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The __utmb : 219459422.214.171.1247085277.styluscurve.com/2016-03-04T10:25:43.000Z 31
The __utmc: 219459419 .styluscurve.com/Session 15
The __utmt : 1 .styluscurve.com / 2016-03-04T10:04:37.000Z 7
The __utmz : 219459419.1457085277.1.1.utmcsr=(direct)|utmccn=(direct)|utmcmd=(none) .styluscurve.com / 2016-09-02T21:55:43.000Z 76
The __utma Cookie : This cookie is what’s called a “persistent” cookie, as in, it never expires (technically, it does expire…in the year 2038…but for the sake of explanation, let’s pretend that it never expires, ever). This cookie keeps track of the number of times a visitor has been to the site pertaining to the cookie, when their first visit was, and when their last visit occurred. Google Analytics uses the information from this cookie to calculate things like Days and Visits to purchase.
The __utmb and __utmc Cookies: The B and C cookies are brothers, working together to calculate how long a visit takes. __utmb takes a timestamp of the exact moment in time when a visitor enters a site, while __utmc takes a timestamp of the exact moment in time when a visitor leaves a site. __utmb expires at the end of the session. __utmc waits 30 minutes, and then it expires. You see, __utmc has no way of knowing when a user closes their browser or leaves a website, so it waits 30 minutes for another pageview to happen, and if it doesn’t, it expires.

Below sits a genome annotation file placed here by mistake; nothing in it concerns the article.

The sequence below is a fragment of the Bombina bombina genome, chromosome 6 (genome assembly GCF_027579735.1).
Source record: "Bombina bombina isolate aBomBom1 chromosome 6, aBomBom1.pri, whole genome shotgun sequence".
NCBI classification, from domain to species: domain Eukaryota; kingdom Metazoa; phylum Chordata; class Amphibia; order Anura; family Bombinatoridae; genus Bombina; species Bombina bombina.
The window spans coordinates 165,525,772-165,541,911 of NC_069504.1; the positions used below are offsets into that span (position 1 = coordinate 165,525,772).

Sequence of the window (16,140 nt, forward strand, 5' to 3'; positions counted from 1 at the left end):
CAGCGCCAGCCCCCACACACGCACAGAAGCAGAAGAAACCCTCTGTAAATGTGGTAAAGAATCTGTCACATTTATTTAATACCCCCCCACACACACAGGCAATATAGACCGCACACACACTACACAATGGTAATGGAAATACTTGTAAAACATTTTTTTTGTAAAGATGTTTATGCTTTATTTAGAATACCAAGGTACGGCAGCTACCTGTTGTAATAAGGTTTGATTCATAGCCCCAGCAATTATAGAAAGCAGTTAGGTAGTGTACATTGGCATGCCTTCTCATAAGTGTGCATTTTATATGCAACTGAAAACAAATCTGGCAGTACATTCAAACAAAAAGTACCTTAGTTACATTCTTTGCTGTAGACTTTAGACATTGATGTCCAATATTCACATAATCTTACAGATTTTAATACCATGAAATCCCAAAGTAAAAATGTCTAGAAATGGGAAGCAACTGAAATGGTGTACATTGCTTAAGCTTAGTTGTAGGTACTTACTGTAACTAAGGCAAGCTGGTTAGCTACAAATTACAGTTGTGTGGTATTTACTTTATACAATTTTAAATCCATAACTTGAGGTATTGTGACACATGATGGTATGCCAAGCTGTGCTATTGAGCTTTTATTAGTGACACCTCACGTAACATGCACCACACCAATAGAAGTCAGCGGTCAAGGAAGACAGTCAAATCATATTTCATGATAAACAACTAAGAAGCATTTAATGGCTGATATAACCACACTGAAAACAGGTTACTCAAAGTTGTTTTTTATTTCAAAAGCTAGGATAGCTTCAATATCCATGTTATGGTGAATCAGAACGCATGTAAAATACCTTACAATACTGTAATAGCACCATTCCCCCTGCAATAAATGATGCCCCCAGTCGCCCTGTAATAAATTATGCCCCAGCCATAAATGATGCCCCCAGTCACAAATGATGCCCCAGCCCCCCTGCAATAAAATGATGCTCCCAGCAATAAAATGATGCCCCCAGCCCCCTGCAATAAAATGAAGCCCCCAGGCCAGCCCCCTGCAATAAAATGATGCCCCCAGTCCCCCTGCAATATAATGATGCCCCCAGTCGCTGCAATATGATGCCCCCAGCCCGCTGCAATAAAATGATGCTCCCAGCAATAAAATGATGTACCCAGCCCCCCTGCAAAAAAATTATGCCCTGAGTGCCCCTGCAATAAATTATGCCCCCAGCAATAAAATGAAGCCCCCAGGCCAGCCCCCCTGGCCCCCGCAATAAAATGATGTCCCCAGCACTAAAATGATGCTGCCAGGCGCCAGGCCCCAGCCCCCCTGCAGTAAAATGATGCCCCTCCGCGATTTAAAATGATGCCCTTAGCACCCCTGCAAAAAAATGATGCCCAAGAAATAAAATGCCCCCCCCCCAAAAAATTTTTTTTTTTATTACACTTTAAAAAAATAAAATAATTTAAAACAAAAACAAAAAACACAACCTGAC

The __utmz Cookie __utmz keeps track of where the visitor came from, what search engine you used, what link you clicked on, what keyword you used, and where they were in the world when you accessed a website. It expires in 15,768,000 seconds – or, in 6 months. This cookie is how Google Analytics knows to whom and to what source / medium / keyword to assign the credit for a Goal Conversion or an Ecommerce Transaction. __utmz also lets you edit its length with a simple customization to the Google Analytics Tracking code.
__utmt Cookie = Indicates the type of request, which is one of: event, transaction, item, or custom variable